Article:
The technology behind the next generation very-high energy gamma-ray detector

»CTA's three classes of telescope will provide a broad energy coverage from billions to trillions the energy of visible light.«

CTA Technology

CTA is the next generation ground-based observatory for gamma-ray astronomy at very-high energies in the range from 20 GeV to 300 TeV. CTA’s detection of high-energy gamma rays is based on the imaging air Cherenkov technique (see How CTA Works). Three classes of telescope types are required to cover the full CTA energy range (20 GeV to 300 TeV). For its core energy range (100 GeV to 10 TeV), CTA is planning 40 Medium-Sized Telescopes (MSTs). Eight Large-Sized Telescopes (LSTs) and 70 Small-Sized Telescopes (SSTs) are planned to extend the energy range below 100 GeV and above 10 TeV, respectively.

From Left: The SST prototype design, the two medium-sized prototype designs (SCT and MST) and the LST prototype design. Image credit: Gabriel Pérez Diaz, IAC.

The MSTs and LSTs will be installed on both sites, while the SSTs will only be installed on the southern hemisphere site. The below graphic illustrates the proposed layout for both sites:



Once the mirrors reflect the light, the CTA cameras capture and convert it into data. Each telescope has its own variation of camera, but the designs are all driven by the brightness and short duration of the Cherenkov light flash. A Cherenkov light flash lasts only a few billionths of a second and is extremely faint. The cameras are sensitive to these faint flashes and use extremely fast exposures to capture the light. Photomultiplier tubes (PMTs) or silicon photomultipliers (SiPMs) will convert the light into an electrical signal that is then digitised and transmitted.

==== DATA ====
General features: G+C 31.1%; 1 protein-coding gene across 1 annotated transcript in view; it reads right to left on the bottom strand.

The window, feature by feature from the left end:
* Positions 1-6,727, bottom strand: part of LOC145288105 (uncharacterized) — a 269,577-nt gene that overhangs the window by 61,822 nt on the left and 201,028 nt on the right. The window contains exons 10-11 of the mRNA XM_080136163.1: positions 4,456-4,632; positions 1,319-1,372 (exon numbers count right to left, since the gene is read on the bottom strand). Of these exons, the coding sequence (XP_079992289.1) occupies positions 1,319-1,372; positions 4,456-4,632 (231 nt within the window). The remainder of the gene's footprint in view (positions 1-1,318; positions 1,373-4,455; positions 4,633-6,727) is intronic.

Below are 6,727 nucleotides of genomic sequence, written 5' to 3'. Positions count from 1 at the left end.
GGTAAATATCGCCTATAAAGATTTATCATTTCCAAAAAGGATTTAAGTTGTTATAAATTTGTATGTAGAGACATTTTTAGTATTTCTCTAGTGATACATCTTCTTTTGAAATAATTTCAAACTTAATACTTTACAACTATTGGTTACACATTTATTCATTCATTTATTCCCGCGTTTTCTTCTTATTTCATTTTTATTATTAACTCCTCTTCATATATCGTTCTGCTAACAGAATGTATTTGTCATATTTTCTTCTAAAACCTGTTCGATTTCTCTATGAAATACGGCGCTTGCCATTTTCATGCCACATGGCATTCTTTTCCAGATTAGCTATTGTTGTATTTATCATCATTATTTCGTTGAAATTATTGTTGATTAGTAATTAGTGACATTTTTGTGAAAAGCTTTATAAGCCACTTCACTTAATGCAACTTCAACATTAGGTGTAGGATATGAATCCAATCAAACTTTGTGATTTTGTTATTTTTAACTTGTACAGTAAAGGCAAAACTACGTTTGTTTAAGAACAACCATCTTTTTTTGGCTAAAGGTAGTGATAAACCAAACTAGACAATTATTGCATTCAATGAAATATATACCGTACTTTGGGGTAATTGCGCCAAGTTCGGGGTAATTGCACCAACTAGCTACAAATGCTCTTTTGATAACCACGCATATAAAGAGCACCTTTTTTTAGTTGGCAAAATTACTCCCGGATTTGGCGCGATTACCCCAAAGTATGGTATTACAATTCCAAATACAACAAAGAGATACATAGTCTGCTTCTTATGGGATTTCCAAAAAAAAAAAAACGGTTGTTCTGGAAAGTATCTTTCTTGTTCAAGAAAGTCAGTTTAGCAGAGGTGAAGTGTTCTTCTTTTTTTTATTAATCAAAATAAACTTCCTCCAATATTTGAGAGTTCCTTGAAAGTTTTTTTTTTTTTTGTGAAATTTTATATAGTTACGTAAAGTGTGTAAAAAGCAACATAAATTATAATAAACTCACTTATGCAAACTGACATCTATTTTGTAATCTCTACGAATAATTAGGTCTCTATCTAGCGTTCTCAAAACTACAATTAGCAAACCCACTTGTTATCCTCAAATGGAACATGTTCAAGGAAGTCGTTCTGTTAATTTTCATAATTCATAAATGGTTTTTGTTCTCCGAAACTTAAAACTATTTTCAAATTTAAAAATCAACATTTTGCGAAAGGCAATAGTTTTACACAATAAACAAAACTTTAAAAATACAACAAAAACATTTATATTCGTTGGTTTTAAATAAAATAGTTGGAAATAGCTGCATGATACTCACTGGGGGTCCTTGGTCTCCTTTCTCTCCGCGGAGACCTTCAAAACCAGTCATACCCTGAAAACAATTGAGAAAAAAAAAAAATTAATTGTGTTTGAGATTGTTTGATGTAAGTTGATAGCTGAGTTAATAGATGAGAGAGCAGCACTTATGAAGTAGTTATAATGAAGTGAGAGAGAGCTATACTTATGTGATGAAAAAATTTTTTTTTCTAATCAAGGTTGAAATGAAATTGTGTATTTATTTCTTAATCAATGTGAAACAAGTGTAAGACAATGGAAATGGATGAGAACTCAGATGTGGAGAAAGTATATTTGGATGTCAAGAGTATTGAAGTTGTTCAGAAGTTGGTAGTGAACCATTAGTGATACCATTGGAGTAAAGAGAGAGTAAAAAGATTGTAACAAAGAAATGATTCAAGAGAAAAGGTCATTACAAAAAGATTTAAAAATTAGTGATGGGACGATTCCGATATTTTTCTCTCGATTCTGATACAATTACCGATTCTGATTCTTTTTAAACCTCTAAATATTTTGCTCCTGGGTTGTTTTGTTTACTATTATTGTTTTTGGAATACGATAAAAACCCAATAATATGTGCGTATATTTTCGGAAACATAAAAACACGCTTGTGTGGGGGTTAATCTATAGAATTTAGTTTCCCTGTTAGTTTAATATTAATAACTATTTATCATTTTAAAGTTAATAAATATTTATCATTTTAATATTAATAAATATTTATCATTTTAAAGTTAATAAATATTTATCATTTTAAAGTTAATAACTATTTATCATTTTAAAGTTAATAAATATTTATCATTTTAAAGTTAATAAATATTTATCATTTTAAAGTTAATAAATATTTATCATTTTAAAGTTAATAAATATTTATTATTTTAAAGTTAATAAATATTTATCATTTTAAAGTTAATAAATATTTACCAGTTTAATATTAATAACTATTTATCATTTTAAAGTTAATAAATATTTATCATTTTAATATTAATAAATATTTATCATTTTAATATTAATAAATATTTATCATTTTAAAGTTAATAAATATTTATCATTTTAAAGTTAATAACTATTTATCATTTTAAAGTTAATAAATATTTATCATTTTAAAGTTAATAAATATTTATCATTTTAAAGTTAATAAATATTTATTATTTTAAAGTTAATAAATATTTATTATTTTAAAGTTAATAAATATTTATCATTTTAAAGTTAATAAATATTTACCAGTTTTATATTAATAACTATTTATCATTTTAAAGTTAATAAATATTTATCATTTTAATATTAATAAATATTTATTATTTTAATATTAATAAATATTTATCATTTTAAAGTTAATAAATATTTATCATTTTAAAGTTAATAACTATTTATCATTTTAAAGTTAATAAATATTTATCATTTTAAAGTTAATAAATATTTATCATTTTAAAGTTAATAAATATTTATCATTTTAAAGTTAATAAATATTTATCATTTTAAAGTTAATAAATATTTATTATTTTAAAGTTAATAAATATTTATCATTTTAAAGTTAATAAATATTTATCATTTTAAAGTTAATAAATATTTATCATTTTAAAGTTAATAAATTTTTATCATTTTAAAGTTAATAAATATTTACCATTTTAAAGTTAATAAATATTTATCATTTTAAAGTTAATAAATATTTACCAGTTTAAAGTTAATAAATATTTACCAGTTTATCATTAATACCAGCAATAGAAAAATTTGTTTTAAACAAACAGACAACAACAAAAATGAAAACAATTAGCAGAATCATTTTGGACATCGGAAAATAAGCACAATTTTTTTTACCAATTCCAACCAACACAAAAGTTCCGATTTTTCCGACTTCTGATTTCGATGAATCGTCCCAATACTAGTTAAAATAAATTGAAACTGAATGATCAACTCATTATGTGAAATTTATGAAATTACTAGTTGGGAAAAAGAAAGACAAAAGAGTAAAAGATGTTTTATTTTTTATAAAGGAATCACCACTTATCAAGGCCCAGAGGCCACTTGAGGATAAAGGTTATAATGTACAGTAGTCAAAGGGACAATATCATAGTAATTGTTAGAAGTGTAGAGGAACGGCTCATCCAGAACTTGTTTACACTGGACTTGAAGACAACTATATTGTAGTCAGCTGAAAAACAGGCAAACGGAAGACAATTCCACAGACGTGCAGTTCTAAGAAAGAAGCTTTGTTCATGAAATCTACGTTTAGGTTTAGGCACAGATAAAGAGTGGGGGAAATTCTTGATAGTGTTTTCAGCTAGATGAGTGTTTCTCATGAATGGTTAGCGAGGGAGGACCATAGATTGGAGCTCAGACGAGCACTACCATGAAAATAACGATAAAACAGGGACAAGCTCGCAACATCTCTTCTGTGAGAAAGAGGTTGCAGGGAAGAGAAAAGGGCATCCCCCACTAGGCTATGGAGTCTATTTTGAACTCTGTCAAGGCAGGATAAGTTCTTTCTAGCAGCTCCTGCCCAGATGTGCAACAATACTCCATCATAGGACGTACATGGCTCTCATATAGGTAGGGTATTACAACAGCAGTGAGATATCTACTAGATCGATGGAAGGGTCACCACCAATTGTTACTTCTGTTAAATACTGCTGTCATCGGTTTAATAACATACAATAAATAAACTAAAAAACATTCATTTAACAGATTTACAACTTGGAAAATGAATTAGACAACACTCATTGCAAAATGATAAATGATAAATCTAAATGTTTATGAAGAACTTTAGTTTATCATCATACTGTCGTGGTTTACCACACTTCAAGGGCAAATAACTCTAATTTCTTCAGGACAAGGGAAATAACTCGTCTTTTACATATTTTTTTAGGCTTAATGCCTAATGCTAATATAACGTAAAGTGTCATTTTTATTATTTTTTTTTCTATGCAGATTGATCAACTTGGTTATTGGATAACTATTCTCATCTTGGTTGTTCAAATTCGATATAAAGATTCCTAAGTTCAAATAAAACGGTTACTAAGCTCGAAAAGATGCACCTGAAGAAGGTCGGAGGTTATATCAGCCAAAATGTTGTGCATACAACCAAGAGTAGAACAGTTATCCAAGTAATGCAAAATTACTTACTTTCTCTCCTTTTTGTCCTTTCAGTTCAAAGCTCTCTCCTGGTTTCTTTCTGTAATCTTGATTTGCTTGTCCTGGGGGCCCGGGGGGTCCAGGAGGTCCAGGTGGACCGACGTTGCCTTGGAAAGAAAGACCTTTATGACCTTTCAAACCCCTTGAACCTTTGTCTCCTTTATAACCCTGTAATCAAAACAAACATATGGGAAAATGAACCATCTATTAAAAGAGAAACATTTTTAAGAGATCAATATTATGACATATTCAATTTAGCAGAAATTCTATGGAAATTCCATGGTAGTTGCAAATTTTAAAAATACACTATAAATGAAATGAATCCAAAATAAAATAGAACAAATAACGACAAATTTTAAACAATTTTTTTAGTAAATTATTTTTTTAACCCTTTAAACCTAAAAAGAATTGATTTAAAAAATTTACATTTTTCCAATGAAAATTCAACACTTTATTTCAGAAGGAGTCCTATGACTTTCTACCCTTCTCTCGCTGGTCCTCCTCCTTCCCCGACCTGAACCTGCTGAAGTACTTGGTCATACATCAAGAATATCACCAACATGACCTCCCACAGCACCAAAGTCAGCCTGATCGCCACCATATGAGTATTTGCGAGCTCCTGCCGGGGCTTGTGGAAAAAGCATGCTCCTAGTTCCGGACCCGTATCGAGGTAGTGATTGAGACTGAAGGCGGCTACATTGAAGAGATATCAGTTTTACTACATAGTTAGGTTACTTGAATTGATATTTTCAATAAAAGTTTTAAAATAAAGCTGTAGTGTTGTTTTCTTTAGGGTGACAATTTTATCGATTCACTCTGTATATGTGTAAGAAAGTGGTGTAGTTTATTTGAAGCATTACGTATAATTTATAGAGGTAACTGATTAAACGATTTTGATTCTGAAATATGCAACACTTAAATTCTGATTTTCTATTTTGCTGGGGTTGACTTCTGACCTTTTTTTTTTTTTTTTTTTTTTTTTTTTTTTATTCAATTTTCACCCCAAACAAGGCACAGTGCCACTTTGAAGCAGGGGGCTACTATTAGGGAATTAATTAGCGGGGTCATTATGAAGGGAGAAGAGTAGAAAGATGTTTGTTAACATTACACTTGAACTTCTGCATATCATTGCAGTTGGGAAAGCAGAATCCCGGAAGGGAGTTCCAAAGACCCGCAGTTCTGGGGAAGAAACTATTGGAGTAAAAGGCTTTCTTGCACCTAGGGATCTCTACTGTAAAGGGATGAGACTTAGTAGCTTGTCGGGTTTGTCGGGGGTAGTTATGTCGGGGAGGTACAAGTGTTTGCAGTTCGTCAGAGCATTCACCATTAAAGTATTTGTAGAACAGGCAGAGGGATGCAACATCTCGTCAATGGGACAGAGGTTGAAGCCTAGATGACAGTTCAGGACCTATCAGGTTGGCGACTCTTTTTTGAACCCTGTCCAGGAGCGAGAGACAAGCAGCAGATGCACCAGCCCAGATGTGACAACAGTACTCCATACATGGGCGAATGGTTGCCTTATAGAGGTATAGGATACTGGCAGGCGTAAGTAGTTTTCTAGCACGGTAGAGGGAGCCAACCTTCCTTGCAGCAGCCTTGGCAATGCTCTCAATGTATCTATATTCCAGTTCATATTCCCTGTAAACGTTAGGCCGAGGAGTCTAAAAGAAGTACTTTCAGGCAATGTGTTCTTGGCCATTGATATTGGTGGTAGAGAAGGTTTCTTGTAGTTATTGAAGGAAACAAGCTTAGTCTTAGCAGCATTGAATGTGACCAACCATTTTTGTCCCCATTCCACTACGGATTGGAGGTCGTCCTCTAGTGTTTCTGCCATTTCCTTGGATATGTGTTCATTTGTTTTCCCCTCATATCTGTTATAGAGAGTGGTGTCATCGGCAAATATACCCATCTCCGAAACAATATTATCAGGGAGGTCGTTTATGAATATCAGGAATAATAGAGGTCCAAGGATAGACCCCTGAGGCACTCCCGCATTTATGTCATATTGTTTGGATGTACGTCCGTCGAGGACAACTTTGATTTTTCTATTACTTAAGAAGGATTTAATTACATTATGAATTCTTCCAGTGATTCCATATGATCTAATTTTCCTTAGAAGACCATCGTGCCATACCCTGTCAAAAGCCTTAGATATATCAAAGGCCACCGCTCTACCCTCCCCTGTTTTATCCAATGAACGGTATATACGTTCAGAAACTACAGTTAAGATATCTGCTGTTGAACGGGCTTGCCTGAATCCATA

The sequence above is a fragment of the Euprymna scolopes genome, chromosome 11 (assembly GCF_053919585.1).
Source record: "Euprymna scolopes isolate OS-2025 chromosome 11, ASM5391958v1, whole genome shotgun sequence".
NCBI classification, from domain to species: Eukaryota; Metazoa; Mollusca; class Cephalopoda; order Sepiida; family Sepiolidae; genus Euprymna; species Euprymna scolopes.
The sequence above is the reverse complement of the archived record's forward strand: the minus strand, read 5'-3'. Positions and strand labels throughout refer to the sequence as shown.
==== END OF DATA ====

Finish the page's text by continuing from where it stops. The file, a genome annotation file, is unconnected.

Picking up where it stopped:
Further Reading

Download the CTA Telescope Specifications (PDF / 176 KB)



Beyond performance specifications such as light collection power, point spread function (PSF), pixel size and field of view, emphasis is placed on improved reliability and good maintainability compared to current generations of telescopes. The below table includes the detailed specifications of the proposed telescopes as of December 2019:



CTA Performance


CTA will provide very wide energy range and excellent angular resolution and sensitivity in comparison to any existing gamma-ray detector. Energies up to 300 TeV will push CTA beyond the edge of the known electromagnetic spectrum, providing a completely new view of the sky. To learn more about CTA’s expected baseline performance based on detailed Monte Carlo simulations of the facility, go to the CTA Performance page.

Telescope Prototype Construction Webcams


Prototypes exist for all of the proposed telescope designs and are now undergoing testing before they are considered for acceptance by the CTA Observatory. Check out the LST in La Palma on the left and the SCT in Arizona on the right: